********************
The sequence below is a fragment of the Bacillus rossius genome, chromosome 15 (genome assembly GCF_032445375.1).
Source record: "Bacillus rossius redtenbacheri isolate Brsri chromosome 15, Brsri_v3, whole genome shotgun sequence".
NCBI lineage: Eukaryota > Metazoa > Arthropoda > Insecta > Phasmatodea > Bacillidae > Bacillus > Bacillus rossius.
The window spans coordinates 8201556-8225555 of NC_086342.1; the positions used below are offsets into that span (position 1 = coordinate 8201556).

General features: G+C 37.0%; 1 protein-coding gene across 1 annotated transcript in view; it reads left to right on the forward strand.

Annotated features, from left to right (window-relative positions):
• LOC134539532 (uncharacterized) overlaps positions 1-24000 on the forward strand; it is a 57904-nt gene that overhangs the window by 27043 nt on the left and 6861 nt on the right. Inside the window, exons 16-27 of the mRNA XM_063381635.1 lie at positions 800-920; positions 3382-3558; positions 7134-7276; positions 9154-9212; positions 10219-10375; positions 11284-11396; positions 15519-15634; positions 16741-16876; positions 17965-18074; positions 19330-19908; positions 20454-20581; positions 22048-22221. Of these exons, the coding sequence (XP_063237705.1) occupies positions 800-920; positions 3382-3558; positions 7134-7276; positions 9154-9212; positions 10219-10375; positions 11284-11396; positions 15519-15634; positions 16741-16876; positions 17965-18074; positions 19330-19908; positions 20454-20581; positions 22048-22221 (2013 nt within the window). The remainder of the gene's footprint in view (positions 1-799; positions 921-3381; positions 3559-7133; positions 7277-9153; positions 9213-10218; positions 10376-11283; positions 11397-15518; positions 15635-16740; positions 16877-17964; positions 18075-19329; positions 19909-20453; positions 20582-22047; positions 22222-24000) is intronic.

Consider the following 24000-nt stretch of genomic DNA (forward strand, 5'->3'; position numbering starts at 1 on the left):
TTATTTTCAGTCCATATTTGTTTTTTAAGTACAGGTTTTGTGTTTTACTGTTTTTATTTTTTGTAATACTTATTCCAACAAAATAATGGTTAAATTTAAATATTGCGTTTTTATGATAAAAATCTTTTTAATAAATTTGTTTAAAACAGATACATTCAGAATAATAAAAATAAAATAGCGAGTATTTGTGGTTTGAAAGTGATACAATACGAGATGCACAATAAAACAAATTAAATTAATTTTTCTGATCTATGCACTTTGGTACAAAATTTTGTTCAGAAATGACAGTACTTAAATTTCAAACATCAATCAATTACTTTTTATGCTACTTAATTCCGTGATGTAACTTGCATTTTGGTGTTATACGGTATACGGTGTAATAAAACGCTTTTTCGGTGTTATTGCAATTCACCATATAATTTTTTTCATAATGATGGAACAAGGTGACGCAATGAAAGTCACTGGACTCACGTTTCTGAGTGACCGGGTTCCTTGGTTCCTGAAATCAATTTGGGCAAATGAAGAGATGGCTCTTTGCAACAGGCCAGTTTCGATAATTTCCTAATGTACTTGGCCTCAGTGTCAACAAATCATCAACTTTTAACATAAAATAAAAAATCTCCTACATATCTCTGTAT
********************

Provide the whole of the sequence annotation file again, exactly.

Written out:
The sequence below is a fragment of the Bacillus rossius genome, chromosome 15 (genome assembly GCF_032445375.1).
Source record: "Bacillus rossius redtenbacheri isolate Brsri chromosome 15, Brsri_v3, whole genome shotgun sequence".
NCBI lineage: Eukaryota > Metazoa > Arthropoda > Insecta > Phasmatodea > Bacillidae > Bacillus > Bacillus rossius.
The window spans coordinates 8201556-8225555 of NC_086342.1; the positions used below are offsets into that span (position 1 = coordinate 8201556).

General features: G+C 37.0%; 1 protein-coding gene across 1 annotated transcript in view; it reads left to right on the forward strand.

Annotated features, from left to right (window-relative positions):
• LOC134539532 (uncharacterized) overlaps positions 1-24000 on the forward strand; it is a 57904-nt gene that overhangs the window by 27043 nt on the left and 6861 nt on the right. Inside the window, exons 16-27 of the mRNA XM_063381635.1 lie at positions 800-920; positions 3382-3558; positions 7134-7276; positions 9154-9212; positions 10219-10375; positions 11284-11396; positions 15519-15634; positions 16741-16876; positions 17965-18074; positions 19330-19908; positions 20454-20581; positions 22048-22221. Of these exons, the coding sequence (XP_063237705.1) occupies positions 800-920; positions 3382-3558; positions 7134-7276; positions 9154-9212; positions 10219-10375; positions 11284-11396; positions 15519-15634; positions 16741-16876; positions 17965-18074; positions 19330-19908; positions 20454-20581; positions 22048-22221 (2013 nt within the window). The remainder of the gene's footprint in view (positions 1-799; positions 921-3381; positions 3559-7133; positions 7277-9153; positions 9213-10218; positions 10376-11283; positions 11397-15518; positions 15635-16740; positions 16877-17964; positions 18075-19329; positions 19909-20453; positions 20582-22047; positions 22222-24000) is intronic.

Consider the following 24000-nt stretch of genomic DNA (forward strand, 5'->3'; position numbering starts at 1 on the left):
TTATTTTCAGTCCATATTTGTTTTTTAAGTACAGGTTTTGTGTTTTACTGTTTTTATTTTTTGTAATACTTATTCCAACAAAATAATGGTTAAATTTAAATATTGCGTTTTTATGATAAAAATCTTTTTAATAAATTTGTTTAAAACAGATACATTCAGAATAATAAAAATAAAATAGCGAGTATTTGTGGTTTGAAAGTGATACAATACGAGATGCACAATAAAACAAATTAAATTAATTTTTCTGATCTATGCACTTTGGTACAAAATTTTGTTCAGAAATGACAGTACTTAAATTTCAAACATCAATCAATTACTTTTTATGCTACTTAATTCCGTGATGTAACTTGCATTTTGGTGTTATACGGTATACGGTGTAATAAAACGCTTTTTCGGTGTTATTGCAATTCACCATATAATTTTTTTCATAATGATGGAACAAGGTGACGCAATGAAAGTCACTGGACTCACGTTTCTGAGTGACCGGGTTCCTTGGTTCCTGAAATCAATTTGGGCAAATGAAGAGATGGCTCTTTGCAACAGGCCAGTTTCGATAATTTCCTAATGTACTTGGCCTCAGTGTCAACAAATCATCAACTTTTAACATAAAATAAAAAATCTCCTACATATCTCTGTAT